In a world economy where all BRICS are weak or weakening, where Japan is combating its crisis, and only the U.S. has significant growth rates, the weakness of the Eurozone is worrying. What should be done?

The new EU Commission finds itself in the middle of a shooting-out between two increasingly outspoken camps: Should growth be stimulated by quantitative easing, and by state-induced spending programs? Or should austerity policy be continued, accompanied by structural reform in the southern EU countries? This is indeed a question that indicates a divide – mostly between Germany, Finland and the Baltic countries in the second groups, and most of the others in the first. The problems of France and Italy to push their budget deficits below the 3 per cent limit of annual debt against GDP. The southern governments not only encourage themselves, but also Germany to increase spending, forget about balancing the budget (to be reached in Germany in 2015 for the first time in decades), and instead start spending and investing into infrastructure and other goodies. A related fight is going on in the ECB, where a majority supports the line of Mario Draghi to do “whatever it costs” to save the Euro, against some other central bank governors criticizing the lax attitude of the ECB, buying very questionable state bonds ignoring their market value.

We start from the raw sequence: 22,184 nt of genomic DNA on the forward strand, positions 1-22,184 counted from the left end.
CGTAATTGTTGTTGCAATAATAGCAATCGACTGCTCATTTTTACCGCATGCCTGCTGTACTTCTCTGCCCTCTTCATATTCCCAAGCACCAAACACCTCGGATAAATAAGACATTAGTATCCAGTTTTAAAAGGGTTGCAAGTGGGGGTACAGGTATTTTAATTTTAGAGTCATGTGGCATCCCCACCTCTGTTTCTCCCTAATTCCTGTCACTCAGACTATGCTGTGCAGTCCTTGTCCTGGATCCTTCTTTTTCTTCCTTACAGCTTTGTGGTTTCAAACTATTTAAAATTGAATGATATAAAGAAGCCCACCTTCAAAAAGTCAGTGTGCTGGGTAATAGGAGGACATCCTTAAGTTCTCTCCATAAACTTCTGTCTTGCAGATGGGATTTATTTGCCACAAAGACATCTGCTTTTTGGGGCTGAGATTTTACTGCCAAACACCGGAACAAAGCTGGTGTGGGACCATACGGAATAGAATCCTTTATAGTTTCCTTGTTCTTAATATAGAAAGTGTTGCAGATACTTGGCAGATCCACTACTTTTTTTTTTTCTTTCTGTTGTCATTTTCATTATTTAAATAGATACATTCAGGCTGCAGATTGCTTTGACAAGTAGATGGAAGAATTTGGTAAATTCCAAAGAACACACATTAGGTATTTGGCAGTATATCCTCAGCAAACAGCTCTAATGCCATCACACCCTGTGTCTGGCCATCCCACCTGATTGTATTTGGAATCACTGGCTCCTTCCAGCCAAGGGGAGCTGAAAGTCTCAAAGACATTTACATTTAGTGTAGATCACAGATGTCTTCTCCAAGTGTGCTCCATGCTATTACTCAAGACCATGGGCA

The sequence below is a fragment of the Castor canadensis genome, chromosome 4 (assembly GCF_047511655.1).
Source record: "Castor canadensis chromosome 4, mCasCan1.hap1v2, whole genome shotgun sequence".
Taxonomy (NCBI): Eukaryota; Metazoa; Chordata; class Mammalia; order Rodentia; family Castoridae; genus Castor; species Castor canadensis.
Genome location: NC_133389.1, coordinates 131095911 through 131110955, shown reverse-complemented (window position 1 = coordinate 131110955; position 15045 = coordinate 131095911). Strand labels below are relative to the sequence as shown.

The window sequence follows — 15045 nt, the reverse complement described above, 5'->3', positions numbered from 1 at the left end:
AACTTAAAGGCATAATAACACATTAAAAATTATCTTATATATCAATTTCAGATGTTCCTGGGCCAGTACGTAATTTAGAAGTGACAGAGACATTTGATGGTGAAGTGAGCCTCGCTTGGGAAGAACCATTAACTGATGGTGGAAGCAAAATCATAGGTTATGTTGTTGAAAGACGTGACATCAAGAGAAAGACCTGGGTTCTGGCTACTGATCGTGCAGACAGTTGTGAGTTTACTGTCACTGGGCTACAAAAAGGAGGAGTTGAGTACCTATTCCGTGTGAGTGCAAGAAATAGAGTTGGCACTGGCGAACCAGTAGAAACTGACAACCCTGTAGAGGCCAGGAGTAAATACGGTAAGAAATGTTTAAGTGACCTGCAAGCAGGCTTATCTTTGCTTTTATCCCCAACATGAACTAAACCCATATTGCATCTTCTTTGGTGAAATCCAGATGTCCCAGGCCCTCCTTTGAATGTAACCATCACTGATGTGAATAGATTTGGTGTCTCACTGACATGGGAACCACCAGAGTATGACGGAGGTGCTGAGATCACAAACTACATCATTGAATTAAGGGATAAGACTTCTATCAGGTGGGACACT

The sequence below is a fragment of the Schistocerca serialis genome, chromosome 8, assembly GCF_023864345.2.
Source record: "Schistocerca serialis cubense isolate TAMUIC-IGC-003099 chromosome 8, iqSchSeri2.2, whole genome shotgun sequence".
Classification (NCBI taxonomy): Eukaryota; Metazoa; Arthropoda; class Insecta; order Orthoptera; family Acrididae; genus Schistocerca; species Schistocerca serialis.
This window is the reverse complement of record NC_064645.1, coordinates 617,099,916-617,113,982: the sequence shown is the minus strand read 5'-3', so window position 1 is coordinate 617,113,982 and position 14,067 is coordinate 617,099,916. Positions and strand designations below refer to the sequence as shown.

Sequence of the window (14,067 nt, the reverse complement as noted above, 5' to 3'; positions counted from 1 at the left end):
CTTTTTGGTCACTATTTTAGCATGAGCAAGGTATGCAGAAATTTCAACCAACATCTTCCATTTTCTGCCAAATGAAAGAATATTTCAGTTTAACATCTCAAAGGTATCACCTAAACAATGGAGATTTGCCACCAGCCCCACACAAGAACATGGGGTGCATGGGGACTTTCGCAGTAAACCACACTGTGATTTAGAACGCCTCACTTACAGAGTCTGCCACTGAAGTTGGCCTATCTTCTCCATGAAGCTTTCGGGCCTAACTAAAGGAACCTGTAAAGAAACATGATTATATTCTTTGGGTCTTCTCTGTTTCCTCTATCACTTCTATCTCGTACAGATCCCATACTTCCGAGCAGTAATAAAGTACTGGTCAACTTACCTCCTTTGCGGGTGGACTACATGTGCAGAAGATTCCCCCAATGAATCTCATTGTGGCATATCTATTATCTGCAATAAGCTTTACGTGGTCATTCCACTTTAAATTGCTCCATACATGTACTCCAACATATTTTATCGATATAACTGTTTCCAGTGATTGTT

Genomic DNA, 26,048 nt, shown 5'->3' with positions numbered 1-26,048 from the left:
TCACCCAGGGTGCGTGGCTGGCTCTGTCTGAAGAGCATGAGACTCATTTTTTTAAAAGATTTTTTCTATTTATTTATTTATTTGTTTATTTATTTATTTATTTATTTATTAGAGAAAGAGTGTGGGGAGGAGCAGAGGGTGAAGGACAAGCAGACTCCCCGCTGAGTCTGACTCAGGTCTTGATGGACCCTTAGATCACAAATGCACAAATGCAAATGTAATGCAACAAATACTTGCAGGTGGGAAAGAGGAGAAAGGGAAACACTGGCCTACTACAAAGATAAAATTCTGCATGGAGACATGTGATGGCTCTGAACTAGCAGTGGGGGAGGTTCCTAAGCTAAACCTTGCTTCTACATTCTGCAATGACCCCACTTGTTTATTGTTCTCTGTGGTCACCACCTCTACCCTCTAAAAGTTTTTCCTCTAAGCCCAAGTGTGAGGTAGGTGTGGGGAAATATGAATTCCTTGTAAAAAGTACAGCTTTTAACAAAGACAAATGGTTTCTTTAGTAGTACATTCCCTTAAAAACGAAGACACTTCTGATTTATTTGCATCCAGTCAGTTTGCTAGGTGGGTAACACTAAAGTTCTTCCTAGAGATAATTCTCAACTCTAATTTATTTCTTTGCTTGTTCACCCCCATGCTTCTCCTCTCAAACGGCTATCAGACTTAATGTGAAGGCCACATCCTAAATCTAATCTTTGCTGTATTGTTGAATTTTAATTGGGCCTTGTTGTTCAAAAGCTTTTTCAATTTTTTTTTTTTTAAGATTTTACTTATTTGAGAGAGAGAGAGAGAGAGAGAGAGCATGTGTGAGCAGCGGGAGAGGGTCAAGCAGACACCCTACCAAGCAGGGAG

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  1. Shen Dingli 4 years ago

    First, it is not right to state that all BRICS are weak or weakening.
    China, for instance, presently enjoys a growth rate over 7%, far more than the US does. If the US’s growth is “significant”, China is more than significant. Also, as long as China is growing, it is not weakening, but getting even stronger.

    Second, how should it be done for the Eurozone? Look at China. Given the US financial crisis in 2008, China launched its stimulus plan to invest RMB 4 trillion yuans, in parallel to the US stimulus and QE, much of that for its infrastructure. Now, with the maturing of its fast train, part of its infrastructure spending, China is ready to export its technology, so as to support its Silk Road strategy.